ADHD Summer Survival Tips
How to keep ADHD kids happy and healthy all summer long. Plus, is summer the right time for a medication vacation?
ADHD Summer Tip 3: Make Lists
What if you are a working parent who is not at home to oversee such daytime
excursions? According to the U.S. Census Bureau, 60.2% of married women were in
the labor force in 2005, making activity-planning one more item to add to
parents' already-extensive "to-do" list: "I would recommend that parents
sit down with their child care providers and explain the special circumstances
and specific expectations regarding daytime structure," Young says.
To do this, "a schedule or a list would be very helpful and effective," he
says. Don't be too draconian. "You want them to have plenty of fun during the
summer and not simulate the school day. Lists, along with a general time
frame of what needs to get done during the day, will be helpful." For example,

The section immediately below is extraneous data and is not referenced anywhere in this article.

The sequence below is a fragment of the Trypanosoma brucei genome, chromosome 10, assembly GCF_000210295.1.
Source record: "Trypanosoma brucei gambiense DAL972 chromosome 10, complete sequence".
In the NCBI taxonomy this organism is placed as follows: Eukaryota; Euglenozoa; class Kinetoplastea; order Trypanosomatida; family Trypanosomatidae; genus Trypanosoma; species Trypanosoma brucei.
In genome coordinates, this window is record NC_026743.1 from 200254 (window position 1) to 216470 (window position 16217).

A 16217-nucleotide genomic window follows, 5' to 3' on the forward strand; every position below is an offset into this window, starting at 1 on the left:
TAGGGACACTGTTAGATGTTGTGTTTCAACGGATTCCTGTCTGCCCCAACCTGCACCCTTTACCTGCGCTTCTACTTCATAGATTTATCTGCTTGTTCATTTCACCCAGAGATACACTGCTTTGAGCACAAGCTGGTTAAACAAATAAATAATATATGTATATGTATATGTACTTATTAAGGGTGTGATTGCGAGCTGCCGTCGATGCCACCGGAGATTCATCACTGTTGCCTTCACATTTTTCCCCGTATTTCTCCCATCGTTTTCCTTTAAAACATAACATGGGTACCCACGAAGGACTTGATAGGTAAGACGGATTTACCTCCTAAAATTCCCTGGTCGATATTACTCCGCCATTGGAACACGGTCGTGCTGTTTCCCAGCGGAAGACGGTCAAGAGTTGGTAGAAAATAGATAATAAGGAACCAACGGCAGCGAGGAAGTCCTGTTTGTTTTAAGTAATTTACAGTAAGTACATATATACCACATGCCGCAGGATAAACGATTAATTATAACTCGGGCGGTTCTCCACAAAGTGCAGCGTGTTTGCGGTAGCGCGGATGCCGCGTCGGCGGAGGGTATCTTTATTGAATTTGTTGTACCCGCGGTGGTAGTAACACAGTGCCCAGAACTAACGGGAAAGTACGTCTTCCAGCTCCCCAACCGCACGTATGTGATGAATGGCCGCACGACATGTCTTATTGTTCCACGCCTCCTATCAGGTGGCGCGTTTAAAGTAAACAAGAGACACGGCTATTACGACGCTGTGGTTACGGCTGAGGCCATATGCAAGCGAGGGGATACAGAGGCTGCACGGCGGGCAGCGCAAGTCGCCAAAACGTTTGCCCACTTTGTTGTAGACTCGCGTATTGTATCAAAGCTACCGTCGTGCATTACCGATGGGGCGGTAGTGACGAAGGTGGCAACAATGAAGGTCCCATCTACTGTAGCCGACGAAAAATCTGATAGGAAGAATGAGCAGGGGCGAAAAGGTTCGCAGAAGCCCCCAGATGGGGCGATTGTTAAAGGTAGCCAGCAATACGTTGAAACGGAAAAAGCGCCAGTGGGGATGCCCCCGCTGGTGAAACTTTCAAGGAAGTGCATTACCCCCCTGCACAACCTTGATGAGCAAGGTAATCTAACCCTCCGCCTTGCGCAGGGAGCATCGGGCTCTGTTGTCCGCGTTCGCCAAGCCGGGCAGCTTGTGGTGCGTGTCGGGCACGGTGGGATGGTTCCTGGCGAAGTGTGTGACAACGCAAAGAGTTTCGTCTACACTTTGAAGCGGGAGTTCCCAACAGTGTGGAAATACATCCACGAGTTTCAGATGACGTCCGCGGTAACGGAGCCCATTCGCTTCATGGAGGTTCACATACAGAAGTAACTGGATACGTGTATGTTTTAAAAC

7-8 a.m. is breakfast time, followed by a 9-11:30 a.m. visit to a friend's
house, and reading time at 2-2:30 p.m.
Finally, whether your relatives help with child care, or they are simply
around for a summertime visit, "it's important that all family members agree to
maintain the routines for children with ADHD to function well," says
Teitelbaum. This includes plans around medication and behavior modification,
common treatments for ADHD.
ADHD Summer Tip 4: Set a Bedtime
Having fun-filled summer days often hinges on getting a good night's sleep.
However, many children with ADHD have difficulty sticking to a regular bedtime.
They may get preoccupied with TV or computer games or just have difficulty
winding down. As a result, they can be tired and unwieldy the next day. And
that can drive parents crazy.
Bad bedtime habits are "more typical of kids with ADHD because their bodies
are always active, and it's harder for them to settle down to go to sleep,"
Fleiss says. And no matter what time these kids go to sleep, they often get up
at the crack of dawn, she adds.
A set bedtime is essential for kids with ADHD -- and this should not change
simply because the days are longer in summer.
"Set a bedtime Monday through Friday, then be more flexible on weekends,"
Fleiss suggests, and encourage downtime for an hour before the desired bedtime.
Read with your child, watch something relaxing on TV, or tell him or her a
story to create a transition from an active phase to a sleep phase. And "give
in once in awhile. If you go to Great Adventure for the day, you don't have to
run home to get your kid in bed by 9:30 p.m."